Great Wall of China goes green for St Patrick’s Day

Students from St Colmcille’s school perform Irish dances to mark the event

It may not be visible from space, but the ramparts of the Great Wall of China were clearly outlined in green at Badaling near the capital Beijing, as a group of Dublin school students joined Irish and Chinese guests for the greening of the Great Wall.

In chilly temperatures, Rebecca Fox and Sarah Farrell from St Colmcille’s School in Knocklyon performed a two-hand reel beneath the ramparts, accompanied by the Waterford-based band Cuisle, before the dozens attending the greening event joined in an impromptu ceili at the foot of the Great Wall.

Over 20 centuries old, the Great Wall once stretched 6,400 kilometres through China, from Shanhaiguan Pass in the northeastern province of Hebei to Jiayuguan Pass in the northwestern province of Gansu. The wall was originally built to defend China against invasion by northern nomadic tribes. These days, however, around 2,500 kilometres of the vast defensive structure is left standing.

The Great Wall has hosted a number of Irish events over the years, including a concert by the Chieftains in 1983, when the Irish folk band became the first Western musicians to play on the wall after the revolution of 1949.


The greening of the Great Wall was part of a Tourism Ireland initiative and that organisation’s country manager, James Kenny, gave a speech in flawless Chinese, which went down very well with the local dignitaries, as well as admiring comments from the young Irish students learning the language.

The illumination — the third time it has happenend — was overseen by Ireland’s ambassador to China, Paul Kavanagh, and he was joined by a number of Chinese officials including the deputy mayor of Yangqing district, Xie Wenzheng.

“We are the only country in the world to get this. The great Wall is a sacred icon of national heritage and it’s not a small thing. It’s a real gesture of friendship and we see it as such,” said Mr Kavanagh.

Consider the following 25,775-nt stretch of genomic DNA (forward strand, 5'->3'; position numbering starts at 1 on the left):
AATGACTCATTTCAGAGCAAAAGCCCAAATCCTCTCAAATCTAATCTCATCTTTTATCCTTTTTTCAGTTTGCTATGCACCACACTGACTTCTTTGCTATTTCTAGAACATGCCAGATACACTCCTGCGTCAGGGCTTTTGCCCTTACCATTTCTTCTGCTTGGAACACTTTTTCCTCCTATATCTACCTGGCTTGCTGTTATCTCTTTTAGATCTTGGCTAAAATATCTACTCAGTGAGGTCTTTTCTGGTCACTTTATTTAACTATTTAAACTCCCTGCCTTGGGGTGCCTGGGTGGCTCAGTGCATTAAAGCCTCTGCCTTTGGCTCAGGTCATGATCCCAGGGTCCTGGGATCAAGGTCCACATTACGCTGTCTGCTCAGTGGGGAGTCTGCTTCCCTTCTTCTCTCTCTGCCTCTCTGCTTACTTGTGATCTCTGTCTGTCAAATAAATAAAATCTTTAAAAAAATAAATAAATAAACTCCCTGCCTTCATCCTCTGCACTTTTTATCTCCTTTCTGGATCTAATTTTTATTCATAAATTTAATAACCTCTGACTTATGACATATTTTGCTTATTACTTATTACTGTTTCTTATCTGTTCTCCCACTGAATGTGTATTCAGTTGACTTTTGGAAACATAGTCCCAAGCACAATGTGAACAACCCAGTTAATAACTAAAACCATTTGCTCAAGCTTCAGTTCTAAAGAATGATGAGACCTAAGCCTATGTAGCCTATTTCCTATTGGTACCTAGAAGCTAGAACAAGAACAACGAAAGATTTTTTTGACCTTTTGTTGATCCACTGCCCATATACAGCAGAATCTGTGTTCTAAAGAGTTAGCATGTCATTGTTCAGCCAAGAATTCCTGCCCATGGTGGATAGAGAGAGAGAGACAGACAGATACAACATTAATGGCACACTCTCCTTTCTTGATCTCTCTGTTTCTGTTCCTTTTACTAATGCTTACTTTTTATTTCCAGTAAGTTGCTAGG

“It’s very important that Irish people don’t become blasé about the greening. We are a small country with a big heart and we are known as such. Everyone knows St Patrick’s Day and we should appreciate that,” he said.

Wei Yan, 28, a government official from Yanqing, said she was aware that St. Patrick’s Day as it was becoming a big deal.

“I know that it is celebrated not just in Ireland but also in the US, in places like New York City, that the colour is green and the plant... is it called the shamrock?” she said.

“I don’t know so much about the culture, but this is great for Ireland-China relations. We celebrate our national day on October 1st very differently, but things like the greening bring us closer,” she said.

Transition year head Eileen Ahern and Chinese teacher Orla Gilroy from St Colmcille’s, who along with principal John McKennedy brought 20 students from the school to China, also joined in the dancing.

“The people have been very welcoming, and open to showing us around, and we were particularly impressed when we took the overnight train to Xi’an,” said Ms Ahern.

St. Patrick’s Day is becoming an event in China. Other buildings that go green for the Irish national day are the Canton Tower in Guangzhou and various buildings in Shanghai. And this year, for the first time, one of the capital’s top primary schools, Fangcaodi, will mark the day by encouraging students to wear green.

Clifford Coonan

Clifford Coonan

Clifford Coonan, an Irish Times contributor, spent 15 years reporting from Beijing